18 October 2010

The Economics of Lead

The United States produced 15% of the world's lead and uses 17% of it. About 88% of U.S. lead is for lead acid batteries, primarily for vehicles. About 89% of U.S. lead production is from recycled materials. About 97% of lead acid batteries (mostly automotive) are recycled. The demand for few products is so completely met through recycling.

Source: The World Almanac 2010.

Lead's high density, low melting points, electrical properties and softness makes is useful in many applications. But, lead has systemically been removed from, or is being phased out of use in many other products, such as gasoline, paint, joining cast iron water pipes, electrical solder, hot metal typesetting, shotgun pellets, fishing tackle, fruit orchard pesticides, car body filler, and glass because of the high toxicity of the heavy metal became clear in the 1970s. Lead poisoning turns out to have a host of nasty consequences even in quite low doseages.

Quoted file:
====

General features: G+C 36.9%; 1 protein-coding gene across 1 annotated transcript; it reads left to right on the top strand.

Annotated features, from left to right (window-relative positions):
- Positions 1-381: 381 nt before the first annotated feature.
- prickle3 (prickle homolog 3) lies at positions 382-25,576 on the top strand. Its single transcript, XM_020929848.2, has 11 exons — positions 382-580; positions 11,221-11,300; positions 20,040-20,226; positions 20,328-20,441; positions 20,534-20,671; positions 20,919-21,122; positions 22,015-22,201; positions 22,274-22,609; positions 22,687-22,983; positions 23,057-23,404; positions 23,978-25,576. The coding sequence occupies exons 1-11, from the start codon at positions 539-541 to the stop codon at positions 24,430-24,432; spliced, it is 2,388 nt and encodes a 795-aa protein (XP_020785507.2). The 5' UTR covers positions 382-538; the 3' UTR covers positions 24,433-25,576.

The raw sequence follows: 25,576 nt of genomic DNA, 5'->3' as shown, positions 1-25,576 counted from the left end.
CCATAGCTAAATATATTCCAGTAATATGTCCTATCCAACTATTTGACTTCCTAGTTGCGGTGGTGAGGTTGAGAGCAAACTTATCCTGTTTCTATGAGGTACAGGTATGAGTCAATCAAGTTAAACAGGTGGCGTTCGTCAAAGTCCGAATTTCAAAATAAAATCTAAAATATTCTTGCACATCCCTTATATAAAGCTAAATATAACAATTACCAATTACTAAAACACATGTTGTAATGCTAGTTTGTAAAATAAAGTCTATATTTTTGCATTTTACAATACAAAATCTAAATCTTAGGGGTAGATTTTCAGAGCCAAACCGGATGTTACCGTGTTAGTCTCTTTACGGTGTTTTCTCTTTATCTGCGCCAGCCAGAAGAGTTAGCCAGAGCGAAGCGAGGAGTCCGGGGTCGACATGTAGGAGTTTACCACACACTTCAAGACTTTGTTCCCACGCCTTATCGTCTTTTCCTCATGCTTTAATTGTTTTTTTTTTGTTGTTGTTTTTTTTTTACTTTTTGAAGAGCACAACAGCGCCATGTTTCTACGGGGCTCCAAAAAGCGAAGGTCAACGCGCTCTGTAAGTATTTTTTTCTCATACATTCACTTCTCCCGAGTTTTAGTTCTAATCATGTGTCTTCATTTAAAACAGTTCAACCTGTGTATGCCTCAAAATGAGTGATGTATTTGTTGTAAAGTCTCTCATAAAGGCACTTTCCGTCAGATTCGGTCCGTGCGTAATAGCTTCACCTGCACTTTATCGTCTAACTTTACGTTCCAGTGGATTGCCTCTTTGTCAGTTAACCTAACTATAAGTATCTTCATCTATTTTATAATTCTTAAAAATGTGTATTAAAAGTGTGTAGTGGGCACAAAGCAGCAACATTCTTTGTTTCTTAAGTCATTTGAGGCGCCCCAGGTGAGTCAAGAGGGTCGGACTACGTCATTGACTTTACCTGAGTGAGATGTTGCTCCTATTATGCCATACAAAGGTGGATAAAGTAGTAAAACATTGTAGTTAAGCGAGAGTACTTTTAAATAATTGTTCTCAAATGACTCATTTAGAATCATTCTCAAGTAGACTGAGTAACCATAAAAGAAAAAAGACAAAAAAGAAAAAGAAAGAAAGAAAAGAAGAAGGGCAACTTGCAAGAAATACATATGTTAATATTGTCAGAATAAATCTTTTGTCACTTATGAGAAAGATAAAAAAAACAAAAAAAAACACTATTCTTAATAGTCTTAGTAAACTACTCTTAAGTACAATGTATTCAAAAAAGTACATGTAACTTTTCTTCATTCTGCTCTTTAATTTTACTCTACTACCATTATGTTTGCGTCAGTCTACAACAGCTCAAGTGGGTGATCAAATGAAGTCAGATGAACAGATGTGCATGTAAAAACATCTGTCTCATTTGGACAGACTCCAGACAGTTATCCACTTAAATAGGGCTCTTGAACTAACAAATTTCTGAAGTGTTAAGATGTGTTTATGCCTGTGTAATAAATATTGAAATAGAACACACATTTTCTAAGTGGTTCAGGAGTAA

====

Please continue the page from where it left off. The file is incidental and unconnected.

It is one of the leading environmental factors that suppresses IQ and is often transmitted to infants from old lead based paint and lead from old plumbing fixtures in old houses. This is most common in cheap rental properties. Abatement of lead exposure has been quite tightly linked statistically to declining crime around the time that infants who otherwise would have been exposed to lead reach the ages where crimes are most often committed.

A small amount of lead is used, however, in craft produced leaded glass, oil paints and statutes.

It is still use ins scuba diving weights, as radiation shielding, for organ pipes, in roofing materials, in machine tool parts, in ceramic glazes, in PVC plastics, in aviation fuel for piston driven aircraft, and in semiconductors.

Lead prices have fluctuated wildly between a high of $2,220 a ton, and a low of about $870 per ton, around its long term norm of about $1,200 a ton, during turbulent commodity price markets starting in early 2007, and is currently near an all time high.

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